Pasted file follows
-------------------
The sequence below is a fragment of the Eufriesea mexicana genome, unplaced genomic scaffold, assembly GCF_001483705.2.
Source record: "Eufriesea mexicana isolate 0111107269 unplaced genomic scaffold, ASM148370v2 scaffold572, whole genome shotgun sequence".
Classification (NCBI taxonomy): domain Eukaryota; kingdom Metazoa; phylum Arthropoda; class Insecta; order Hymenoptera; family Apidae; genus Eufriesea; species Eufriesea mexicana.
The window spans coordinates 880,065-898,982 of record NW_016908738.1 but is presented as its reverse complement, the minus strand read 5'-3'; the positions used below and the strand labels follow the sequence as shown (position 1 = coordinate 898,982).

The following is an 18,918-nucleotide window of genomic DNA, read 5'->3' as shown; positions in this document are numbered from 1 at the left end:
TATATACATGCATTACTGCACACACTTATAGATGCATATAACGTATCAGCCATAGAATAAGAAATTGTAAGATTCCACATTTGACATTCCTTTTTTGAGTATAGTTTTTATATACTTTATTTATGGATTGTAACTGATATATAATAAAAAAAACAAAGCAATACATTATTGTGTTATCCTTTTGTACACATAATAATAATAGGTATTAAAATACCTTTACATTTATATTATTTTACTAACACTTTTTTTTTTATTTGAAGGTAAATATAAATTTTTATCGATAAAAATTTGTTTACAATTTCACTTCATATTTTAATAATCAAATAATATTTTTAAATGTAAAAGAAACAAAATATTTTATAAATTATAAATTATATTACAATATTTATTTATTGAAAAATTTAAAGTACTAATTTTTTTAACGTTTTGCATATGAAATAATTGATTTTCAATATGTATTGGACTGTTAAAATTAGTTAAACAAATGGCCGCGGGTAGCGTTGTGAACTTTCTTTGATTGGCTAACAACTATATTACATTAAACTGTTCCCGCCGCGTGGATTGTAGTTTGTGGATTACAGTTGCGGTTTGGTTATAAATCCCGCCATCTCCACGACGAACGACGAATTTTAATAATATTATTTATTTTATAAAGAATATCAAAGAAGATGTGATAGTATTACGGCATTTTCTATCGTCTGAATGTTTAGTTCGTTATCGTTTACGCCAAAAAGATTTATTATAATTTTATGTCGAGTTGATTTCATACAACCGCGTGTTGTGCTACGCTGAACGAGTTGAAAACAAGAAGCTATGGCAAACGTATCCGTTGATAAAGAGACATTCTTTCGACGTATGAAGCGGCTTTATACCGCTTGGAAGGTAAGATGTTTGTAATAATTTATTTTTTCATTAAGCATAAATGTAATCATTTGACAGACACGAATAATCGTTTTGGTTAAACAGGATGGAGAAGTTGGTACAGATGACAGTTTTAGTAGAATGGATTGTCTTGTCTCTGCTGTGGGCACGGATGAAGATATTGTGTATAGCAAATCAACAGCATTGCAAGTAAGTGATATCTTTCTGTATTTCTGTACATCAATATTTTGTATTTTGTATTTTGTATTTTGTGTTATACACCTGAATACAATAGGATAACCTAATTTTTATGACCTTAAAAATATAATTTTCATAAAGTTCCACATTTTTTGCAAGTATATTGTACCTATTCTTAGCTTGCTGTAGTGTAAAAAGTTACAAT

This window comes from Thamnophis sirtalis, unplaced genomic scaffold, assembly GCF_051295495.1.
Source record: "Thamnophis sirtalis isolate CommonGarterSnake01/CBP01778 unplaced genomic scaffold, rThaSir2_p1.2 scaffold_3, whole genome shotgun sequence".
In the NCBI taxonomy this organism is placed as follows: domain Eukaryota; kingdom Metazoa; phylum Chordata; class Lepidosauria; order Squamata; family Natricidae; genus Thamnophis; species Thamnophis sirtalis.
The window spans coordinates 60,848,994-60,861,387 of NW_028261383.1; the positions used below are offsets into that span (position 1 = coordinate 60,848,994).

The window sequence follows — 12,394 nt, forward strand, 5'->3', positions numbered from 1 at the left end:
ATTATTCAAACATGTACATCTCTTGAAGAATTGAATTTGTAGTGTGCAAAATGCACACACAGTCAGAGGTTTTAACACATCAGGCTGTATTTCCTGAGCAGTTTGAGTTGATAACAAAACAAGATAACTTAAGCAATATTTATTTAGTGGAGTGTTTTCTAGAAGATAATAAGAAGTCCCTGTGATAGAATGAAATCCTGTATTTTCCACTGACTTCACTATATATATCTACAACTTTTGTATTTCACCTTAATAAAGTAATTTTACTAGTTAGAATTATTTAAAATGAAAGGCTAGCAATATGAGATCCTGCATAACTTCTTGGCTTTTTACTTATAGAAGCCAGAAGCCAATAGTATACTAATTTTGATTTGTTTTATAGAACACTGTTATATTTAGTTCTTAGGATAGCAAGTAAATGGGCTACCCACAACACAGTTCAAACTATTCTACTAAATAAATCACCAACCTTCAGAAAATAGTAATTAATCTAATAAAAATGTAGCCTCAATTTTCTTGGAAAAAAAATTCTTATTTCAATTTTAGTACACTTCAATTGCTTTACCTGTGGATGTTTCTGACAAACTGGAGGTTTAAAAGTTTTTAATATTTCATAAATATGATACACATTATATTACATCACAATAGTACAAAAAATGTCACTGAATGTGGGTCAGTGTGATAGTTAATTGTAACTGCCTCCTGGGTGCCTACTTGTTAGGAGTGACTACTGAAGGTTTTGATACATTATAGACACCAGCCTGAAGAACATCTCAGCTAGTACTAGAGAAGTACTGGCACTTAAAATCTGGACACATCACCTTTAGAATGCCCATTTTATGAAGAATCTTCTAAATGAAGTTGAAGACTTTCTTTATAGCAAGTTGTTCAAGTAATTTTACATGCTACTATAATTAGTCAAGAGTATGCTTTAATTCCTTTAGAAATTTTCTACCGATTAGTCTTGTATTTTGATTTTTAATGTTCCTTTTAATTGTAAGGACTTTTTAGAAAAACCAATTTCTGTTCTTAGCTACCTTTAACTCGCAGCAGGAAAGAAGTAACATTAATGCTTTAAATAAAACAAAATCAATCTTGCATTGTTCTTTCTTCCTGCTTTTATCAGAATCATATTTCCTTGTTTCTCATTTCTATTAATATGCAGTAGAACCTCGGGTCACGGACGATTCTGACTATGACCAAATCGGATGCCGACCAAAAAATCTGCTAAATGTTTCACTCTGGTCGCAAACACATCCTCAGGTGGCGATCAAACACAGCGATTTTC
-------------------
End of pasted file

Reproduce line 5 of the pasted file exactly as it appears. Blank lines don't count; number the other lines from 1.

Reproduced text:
The following is an 18,918-nucleotide window of genomic DNA, read 5'->3' as shown; positions in this document are numbered from 1 at the left end: